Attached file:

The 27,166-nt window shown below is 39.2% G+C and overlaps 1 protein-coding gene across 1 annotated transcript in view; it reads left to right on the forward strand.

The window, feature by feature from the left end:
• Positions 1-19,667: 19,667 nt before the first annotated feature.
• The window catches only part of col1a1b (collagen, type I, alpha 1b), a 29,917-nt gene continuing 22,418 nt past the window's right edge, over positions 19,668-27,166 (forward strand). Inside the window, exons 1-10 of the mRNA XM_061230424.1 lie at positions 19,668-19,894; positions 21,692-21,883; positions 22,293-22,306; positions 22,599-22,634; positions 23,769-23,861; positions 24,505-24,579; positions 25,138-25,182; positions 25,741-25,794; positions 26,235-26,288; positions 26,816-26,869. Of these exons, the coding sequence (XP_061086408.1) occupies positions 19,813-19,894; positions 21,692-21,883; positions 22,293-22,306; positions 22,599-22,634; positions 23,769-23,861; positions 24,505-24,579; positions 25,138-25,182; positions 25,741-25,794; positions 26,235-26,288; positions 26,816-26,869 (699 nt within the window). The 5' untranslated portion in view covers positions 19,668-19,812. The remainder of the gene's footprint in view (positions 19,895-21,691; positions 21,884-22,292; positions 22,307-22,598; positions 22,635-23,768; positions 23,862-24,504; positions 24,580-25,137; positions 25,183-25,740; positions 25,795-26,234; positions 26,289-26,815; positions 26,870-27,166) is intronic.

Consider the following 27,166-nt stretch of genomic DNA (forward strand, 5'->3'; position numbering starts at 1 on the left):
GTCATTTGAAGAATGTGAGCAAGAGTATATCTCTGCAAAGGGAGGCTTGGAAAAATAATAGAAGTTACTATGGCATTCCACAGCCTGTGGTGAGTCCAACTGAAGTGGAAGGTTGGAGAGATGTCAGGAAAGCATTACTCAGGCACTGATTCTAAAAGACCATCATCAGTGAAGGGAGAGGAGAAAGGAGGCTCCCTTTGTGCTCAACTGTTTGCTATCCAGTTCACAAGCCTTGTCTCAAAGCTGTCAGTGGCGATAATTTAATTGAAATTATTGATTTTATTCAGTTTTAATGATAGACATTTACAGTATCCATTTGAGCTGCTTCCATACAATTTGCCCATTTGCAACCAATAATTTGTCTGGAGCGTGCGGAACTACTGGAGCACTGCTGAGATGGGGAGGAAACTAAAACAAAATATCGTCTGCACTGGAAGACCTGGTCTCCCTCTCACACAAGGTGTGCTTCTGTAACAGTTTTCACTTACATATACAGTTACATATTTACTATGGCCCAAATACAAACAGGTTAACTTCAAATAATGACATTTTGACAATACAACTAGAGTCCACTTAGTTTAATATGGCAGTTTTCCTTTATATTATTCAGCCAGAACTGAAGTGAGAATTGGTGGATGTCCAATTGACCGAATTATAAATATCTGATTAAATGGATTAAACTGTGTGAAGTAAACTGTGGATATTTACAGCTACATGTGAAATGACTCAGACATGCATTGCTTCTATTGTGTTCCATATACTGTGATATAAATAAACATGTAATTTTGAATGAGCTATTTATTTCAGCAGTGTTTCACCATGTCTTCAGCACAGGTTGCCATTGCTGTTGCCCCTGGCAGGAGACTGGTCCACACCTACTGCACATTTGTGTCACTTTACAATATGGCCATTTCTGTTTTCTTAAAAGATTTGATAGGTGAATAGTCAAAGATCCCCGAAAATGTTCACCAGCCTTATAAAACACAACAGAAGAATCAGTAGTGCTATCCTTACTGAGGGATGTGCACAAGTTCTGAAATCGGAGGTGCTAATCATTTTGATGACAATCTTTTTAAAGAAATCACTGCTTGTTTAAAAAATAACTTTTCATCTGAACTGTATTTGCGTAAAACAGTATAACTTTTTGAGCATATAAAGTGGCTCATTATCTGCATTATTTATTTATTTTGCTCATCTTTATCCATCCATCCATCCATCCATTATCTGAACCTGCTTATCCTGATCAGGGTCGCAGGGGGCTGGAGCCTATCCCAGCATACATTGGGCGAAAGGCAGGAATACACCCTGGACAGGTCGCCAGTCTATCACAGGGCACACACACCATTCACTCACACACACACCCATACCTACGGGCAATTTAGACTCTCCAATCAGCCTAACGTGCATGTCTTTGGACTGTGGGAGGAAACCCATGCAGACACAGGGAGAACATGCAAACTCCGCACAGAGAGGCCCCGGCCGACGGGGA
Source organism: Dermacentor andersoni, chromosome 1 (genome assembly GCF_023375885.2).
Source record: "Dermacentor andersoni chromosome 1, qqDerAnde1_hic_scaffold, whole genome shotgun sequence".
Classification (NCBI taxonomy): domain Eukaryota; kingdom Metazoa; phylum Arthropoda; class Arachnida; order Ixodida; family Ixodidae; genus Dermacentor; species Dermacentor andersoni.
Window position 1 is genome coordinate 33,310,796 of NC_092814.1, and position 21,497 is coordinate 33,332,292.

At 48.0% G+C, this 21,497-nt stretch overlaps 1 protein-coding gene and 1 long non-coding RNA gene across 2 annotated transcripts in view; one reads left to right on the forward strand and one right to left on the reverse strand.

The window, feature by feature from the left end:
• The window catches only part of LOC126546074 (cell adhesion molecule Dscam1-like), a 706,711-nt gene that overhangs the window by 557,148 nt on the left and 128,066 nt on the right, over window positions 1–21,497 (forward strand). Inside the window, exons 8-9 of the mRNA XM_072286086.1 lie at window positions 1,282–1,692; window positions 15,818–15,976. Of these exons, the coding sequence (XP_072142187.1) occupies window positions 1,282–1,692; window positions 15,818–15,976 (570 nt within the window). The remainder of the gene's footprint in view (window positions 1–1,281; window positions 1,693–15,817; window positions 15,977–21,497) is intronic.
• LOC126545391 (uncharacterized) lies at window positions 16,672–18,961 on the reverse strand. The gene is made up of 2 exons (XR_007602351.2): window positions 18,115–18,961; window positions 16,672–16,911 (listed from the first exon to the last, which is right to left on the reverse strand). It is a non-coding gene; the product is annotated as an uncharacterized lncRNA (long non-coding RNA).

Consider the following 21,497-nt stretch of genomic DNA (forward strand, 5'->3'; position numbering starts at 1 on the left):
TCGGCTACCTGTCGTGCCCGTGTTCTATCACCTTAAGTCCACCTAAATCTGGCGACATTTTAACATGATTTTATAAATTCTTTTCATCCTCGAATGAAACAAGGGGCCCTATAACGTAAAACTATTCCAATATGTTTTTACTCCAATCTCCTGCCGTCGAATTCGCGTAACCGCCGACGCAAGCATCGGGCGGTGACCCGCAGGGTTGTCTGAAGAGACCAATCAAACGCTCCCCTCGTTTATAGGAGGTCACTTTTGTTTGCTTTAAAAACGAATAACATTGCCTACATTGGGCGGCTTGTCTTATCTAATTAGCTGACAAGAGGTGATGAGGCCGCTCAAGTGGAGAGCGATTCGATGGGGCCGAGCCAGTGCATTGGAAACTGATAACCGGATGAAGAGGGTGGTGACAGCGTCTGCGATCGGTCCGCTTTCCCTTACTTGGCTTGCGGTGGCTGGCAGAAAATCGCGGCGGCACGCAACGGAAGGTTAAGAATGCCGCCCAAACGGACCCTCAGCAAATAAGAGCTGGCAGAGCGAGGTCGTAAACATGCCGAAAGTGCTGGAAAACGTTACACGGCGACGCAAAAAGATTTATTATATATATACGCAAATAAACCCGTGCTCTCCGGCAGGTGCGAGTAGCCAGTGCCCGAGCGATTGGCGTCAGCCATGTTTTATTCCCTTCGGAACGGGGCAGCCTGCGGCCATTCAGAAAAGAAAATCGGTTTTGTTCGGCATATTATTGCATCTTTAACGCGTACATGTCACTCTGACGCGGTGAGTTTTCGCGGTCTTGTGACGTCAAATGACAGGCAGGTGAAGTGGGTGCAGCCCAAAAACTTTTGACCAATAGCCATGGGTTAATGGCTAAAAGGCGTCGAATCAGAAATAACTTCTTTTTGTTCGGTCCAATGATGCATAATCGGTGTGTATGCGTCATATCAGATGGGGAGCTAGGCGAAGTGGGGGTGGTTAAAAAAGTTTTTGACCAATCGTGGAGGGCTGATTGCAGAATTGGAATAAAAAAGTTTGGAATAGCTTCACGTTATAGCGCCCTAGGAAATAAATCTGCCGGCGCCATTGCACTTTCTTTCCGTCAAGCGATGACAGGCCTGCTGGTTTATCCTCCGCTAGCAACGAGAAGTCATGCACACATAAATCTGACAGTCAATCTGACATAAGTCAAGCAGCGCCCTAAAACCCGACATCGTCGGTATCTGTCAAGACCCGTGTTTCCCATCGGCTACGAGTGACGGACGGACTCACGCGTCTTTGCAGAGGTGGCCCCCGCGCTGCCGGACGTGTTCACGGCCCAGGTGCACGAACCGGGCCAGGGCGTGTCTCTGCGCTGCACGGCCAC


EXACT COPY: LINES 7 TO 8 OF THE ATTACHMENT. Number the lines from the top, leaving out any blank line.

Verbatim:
Source organism: Dermacentor andersoni, chromosome 1 (genome assembly GCF_023375885.2).
Source record: "Dermacentor andersoni chromosome 1, qqDerAnde1_hic_scaffold, whole genome shotgun sequence".